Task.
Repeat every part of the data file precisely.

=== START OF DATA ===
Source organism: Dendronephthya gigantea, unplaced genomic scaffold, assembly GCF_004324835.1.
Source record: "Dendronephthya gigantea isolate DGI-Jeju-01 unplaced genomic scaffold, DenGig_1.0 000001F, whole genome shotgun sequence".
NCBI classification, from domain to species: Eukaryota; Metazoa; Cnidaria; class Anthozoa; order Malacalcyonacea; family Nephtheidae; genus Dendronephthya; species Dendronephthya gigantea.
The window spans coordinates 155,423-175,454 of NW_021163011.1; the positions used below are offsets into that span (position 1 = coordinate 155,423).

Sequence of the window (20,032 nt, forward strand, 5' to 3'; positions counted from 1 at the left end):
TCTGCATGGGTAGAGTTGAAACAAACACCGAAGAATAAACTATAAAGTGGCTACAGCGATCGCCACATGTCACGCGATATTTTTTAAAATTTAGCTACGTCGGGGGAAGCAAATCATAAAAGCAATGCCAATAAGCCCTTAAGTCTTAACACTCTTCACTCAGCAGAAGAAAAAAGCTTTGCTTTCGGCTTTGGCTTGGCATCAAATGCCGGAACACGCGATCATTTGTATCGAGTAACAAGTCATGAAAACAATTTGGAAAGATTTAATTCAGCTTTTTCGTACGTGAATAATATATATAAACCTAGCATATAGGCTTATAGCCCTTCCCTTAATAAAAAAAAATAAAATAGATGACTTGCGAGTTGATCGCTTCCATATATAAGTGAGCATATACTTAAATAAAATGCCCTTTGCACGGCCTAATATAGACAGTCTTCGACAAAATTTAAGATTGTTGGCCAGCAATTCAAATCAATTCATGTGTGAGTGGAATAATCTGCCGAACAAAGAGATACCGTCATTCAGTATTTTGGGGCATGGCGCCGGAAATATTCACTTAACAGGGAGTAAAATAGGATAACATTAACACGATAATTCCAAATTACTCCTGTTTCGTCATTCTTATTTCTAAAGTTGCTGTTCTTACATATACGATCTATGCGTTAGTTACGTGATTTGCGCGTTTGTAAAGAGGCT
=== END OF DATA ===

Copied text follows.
Source organism: Dendronephthya gigantea, unplaced genomic scaffold, assembly GCF_004324835.1.
Source record: "Dendronephthya gigantea isolate DGI-Jeju-01 unplaced genomic scaffold, DenGig_1.0 000001F, whole genome shotgun sequence".
NCBI classification, from domain to species: Eukaryota; Metazoa; Cnidaria; class Anthozoa; order Malacalcyonacea; family Nephtheidae; genus Dendronephthya; species Dendronephthya gigantea.
The window spans coordinates 155,423-175,454 of NW_021163011.1; the positions used below are offsets into that span (position 1 = coordinate 155,423).

Sequence of the window (20,032 nt, forward strand, 5' to 3'; positions counted from 1 at the left end):
TCTGCATGGGTAGAGTTGAAACAAACACCGAAGAATAAACTATAAAGTGGCTACAGCGATCGCCACATGTCACGCGATATTTTTTAAAATTTAGCTACGTCGGGGGAAGCAAATCATAAAAGCAATGCCAATAAGCCCTTAAGTCTTAACACTCTTCACTCAGCAGAAGAAAAAAGCTTTGCTTTCGGCTTTGGCTTGGCATCAAATGCCGGAACACGCGATCATTTGTATCGAGTAACAAGTCATGAAAACAATTTGGAAAGATTTAATTCAGCTTTTTCGTACGTGAATAATATATATAAACCTAGCATATAGGCTTATAGCCCTTCCCTTAATAAAAAAAAATAAAATAGATGACTTGCGAGTTGATCGCTTCCATATATAAGTGAGCATATACTTAAATAAAATGCCCTTTGCACGGCCTAATATAGACAGTCTTCGACAAAATTTAAGATTGTTGGCCAGCAATTCAAATCAATTCATGTGTGAGTGGAATAATCTGCCGAACAAAGAGATACCGTCATTCAGTATTTTGGGGCATGGCGCCGGAAATATTCACTTAACAGGGAGTAAAATAGGATAACATTAACACGATAATTCCAAATTACTCCTGTTTCGTCATTCTTATTTCTAAAGTTGCTGTTCTTACATATACGATCTATGCGTTAGTTACGTGATTTGCGCGTTTGTAAAGAGGCT